To the right there is a counter with tills. In the normal run of modern convenience retailing, there would be a couple of cash registers and then a bank of self-scan terminals. This Albert Heijn to go store eschews that in favour of a large number of tills with small customer-facing screens that apologise if a till is not open.

There is a self-scan machine, which is unusually in the mid-shop and on a standalone plinth decked out in the fuchsia colour of the exterior. It bears the legend ‘scan to go’, emphasising that this shop is not about waiting around. Upon enquiry, a member of staff opined that the self-scan terminal was not used much and that most shoppers preferred to wait to be served at the tills.

And when they reach the front of the line, the various hot drinks advertised on the store exterior are waiting to be made by staff behind the counter, and should there be any doubt about what a macchiato might be, there’s a graphic to help.

The emphasis is very much upon small ‘meal solutions’ and the mid-shop equipment that leads to the tills does not offer tins of beans and fresh produce, for example. Instead, the concentration is on confectionery, with ready meals such as salads and sandwiches and fruit juices contained in the perimeter chiller units.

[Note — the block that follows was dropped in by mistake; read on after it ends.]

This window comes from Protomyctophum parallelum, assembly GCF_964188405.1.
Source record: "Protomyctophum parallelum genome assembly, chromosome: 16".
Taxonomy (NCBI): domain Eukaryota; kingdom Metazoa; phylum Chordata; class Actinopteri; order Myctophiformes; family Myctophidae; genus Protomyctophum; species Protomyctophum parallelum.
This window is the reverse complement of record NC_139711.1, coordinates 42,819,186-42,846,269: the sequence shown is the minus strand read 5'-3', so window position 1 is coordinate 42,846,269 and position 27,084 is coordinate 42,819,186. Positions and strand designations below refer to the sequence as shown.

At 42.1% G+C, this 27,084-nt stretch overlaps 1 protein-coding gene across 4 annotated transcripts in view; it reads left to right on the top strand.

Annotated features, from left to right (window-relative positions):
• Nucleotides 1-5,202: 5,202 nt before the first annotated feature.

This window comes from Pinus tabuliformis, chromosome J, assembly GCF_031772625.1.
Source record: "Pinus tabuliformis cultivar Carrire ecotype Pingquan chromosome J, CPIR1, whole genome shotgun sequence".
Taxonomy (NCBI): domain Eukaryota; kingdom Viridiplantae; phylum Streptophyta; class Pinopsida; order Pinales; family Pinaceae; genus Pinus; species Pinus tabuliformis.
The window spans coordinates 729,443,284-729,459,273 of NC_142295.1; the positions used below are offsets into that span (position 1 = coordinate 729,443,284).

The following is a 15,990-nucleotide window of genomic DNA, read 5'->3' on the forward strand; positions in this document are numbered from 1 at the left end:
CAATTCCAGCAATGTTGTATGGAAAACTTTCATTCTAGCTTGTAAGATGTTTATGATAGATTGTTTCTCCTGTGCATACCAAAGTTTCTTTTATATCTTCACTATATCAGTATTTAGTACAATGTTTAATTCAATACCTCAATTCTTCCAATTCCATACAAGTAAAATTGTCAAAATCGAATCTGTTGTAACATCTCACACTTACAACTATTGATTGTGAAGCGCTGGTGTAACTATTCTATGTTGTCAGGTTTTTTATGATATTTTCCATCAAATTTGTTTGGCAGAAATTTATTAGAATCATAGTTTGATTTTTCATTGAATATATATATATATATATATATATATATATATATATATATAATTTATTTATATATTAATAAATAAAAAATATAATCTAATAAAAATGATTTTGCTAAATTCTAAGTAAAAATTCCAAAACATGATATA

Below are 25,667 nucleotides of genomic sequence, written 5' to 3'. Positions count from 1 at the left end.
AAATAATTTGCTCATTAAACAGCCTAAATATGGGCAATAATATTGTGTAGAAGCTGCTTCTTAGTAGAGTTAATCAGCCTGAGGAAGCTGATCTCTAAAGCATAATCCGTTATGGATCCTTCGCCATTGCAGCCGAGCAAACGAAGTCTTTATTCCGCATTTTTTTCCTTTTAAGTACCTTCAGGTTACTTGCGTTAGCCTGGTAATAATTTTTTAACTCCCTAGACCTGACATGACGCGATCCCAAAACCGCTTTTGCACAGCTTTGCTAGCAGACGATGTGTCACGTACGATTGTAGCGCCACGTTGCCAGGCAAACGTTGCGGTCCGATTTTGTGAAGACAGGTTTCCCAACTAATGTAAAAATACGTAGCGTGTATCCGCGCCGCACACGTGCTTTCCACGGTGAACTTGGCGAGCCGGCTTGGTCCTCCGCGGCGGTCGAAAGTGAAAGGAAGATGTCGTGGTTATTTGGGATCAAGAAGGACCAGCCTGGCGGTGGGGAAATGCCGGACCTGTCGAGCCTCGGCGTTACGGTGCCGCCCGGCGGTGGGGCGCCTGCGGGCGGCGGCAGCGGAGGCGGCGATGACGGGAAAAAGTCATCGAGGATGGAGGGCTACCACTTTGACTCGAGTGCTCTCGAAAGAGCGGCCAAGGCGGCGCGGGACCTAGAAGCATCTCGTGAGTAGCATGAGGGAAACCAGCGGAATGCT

The chiller units are almost frameless - a feature that has been adopted across nearly all Albert Heijn stores, as they give clear views of the product. One member of staff commented that the downside of this is that they are “a nightmare” to keep clean.

In the shop’s back right corner is the bakery and fresh sandwich area. Here, filled rolls are prepared on the premises and changed every two hours. A quick look at the price ticket on each item reveals the fact that as well as the usual day of preparation information there is also the hour and minute at which this was undertaken, in order to guarantee freshness.

What customers want

This is not a huge store and neither does it offer a wide range, but if it’s food for now that is needed (albeit not necessarily the most health-conscious), then this is a natural destination for WTC workers. It is also different from the convenience norm and, owing to the modular nature of the fit-out, it is easily scalable. Albert Heijn parent company Ahold made convenience one of its platforms for growth last year and there are now a handful of similar stores across Amsterdam.

That said, cross the tracks beyond the WTC and there is the old-style Albert Heijn to go outlet. This is not nearly as colourful and neither does it have the same digital elements as the newer store. The inevitable question is whether putting a lot of screens in a store makes it a better shop for those in search of a sandwich and drink - the answer may well be that it does not. This is, however, a convenient store that provides those in the area with what they need for the moment in a bright and cheerful environment.

Albert Heijn to go

Location World Trade Center, Amsterdam Zuid

Format Food for now, not tomorrow

Features Mobile website and in-store digital elements

Ambience Low-cost cheer

Opening hours Weekdays 8am to 6pm, closed at the weekend